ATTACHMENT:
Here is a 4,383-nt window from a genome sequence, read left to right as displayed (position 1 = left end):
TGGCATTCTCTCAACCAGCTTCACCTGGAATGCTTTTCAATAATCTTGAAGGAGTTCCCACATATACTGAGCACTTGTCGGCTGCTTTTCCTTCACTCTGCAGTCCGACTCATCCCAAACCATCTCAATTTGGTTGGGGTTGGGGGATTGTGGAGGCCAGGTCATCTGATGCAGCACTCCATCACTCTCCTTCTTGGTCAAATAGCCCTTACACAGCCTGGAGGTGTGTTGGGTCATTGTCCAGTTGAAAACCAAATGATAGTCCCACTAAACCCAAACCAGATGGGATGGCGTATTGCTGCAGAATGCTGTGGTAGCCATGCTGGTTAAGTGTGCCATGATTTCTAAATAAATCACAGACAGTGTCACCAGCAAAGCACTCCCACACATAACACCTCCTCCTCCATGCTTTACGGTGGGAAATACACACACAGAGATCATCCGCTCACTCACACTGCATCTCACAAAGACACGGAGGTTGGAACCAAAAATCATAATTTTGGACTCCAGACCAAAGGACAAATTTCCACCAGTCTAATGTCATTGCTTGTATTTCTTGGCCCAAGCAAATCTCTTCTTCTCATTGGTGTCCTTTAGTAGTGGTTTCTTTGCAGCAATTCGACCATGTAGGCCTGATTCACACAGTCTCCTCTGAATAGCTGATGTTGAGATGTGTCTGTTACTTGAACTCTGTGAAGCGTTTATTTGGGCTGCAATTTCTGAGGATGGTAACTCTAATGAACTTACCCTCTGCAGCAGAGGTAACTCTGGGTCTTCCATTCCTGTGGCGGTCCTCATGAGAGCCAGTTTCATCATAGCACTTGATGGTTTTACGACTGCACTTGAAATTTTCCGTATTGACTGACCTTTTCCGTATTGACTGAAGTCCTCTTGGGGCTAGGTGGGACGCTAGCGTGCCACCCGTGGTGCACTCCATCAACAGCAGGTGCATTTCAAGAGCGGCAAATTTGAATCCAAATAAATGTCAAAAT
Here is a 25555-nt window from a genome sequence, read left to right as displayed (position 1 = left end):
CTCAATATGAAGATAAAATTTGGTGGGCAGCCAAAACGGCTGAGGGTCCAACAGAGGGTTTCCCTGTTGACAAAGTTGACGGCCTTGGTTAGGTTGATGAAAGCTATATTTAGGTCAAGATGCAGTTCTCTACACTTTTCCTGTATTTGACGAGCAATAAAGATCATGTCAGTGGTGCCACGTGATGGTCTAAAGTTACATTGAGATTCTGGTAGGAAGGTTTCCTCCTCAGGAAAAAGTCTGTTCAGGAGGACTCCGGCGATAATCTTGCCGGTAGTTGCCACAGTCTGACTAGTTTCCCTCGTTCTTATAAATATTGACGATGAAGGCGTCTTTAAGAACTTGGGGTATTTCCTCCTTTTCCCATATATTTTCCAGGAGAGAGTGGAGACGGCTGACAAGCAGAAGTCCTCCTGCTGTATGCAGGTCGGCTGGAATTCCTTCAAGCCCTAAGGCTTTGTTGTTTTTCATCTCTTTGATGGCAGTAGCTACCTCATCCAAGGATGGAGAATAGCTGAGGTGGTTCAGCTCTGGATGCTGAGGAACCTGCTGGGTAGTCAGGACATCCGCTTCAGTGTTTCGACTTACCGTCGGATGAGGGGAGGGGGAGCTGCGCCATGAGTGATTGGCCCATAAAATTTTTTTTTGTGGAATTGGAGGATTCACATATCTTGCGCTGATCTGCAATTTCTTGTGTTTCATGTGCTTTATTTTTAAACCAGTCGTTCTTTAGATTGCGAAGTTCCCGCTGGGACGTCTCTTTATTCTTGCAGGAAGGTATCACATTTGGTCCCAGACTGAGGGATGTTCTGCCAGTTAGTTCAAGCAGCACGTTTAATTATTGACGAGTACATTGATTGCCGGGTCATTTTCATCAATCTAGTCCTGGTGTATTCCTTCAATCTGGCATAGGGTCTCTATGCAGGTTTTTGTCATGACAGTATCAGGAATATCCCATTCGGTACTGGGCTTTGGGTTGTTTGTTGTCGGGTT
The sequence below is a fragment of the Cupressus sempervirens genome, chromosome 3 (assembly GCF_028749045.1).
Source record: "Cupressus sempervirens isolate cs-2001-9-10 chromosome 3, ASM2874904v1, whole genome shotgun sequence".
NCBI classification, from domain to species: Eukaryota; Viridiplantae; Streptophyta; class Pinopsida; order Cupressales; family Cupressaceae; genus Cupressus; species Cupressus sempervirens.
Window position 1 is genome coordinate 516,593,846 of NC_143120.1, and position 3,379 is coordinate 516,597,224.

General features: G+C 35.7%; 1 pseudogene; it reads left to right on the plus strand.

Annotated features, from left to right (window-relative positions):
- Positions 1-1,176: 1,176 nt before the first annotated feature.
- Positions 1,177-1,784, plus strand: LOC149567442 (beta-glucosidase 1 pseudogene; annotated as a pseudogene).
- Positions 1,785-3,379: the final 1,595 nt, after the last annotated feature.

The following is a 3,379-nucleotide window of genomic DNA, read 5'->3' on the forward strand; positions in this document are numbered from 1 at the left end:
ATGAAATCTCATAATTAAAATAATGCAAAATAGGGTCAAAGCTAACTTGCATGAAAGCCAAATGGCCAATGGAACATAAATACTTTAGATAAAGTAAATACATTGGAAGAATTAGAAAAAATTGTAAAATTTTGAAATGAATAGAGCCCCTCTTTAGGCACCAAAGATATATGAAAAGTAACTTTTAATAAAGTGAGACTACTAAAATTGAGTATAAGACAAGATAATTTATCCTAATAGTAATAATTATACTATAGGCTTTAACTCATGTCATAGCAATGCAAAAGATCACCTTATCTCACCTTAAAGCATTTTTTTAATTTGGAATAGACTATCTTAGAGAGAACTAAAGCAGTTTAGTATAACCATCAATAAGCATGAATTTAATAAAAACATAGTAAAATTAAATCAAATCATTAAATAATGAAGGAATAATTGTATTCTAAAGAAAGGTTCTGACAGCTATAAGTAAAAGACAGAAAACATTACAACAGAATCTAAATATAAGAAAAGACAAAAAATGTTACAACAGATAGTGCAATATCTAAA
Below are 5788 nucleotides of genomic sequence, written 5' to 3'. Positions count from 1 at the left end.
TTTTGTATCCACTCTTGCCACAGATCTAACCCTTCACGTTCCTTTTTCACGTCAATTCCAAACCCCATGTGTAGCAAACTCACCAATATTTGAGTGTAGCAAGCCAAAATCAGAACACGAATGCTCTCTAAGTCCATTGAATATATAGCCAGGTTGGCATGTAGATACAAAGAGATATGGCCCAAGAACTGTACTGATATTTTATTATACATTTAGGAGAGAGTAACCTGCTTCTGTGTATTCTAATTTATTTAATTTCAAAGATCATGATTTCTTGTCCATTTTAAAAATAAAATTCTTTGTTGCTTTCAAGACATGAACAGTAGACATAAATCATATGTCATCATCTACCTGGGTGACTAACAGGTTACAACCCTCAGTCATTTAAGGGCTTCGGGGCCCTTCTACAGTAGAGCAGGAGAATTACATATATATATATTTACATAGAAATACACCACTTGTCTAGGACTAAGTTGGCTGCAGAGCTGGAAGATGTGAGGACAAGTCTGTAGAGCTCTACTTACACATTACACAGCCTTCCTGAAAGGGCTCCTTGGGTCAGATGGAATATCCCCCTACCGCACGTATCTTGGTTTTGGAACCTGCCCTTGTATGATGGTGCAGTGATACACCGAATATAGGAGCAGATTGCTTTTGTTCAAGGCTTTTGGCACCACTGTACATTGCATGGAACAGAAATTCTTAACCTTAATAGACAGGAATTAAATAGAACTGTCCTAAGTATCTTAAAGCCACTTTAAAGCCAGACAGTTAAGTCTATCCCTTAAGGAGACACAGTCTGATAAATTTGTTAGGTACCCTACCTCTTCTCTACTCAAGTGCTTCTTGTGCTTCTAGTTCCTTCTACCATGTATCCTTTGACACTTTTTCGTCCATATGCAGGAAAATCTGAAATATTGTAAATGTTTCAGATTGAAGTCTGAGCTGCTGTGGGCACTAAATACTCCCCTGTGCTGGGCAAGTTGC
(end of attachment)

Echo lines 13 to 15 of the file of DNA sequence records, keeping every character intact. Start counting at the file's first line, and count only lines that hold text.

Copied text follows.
- Positions 1,785-3,379: the final 1,595 nt, after the last annotated feature.

The following is a 3,379-nucleotide window of genomic DNA, read 5'->3' on the forward strand; positions in this document are numbered from 1 at the left end:
ATGAAATCTCATAATTAAAATAATGCAAAATAGGGTCAAAGCTAACTTGCATGAAAGCCAAATGGCCAATGGAACATAAATACTTTAGATAAAGTAAATACATTGGAAGAATTAGAAAAAATTGTAAAATTTTGAAATGAATAGAGCCCCTCTTTAGGCACCAAAGATATATGAAAAGTAACTTTTAATAAAGTGAGACTACTAAAATTGAGTATAAGACAAGATAATTTATCCTAATAGTAATAATTATACTATAGGCTTTAACTCATGTCATAGCAATGCAAAAGATCACCTTATCTCACCTTAAAGCATTTTTTTAATTTGGAATAGACTATCTTAGAGAGAACTAAAGCAGTTTAGTATAACCATCAATAAGCATGAATTTAATAAAAACATAGTAAAATTAAATCAAATCATTAAATAATGAAGGAATAATTGTATTCTAAAGAAAGGTTCTGACAGCTATAAGTAAAAGACAGAAAACATTACAACAGAATCTAAATATAAGAAAAGACAAAAAATGTTACAACAGATAGTGCAATATCTAAA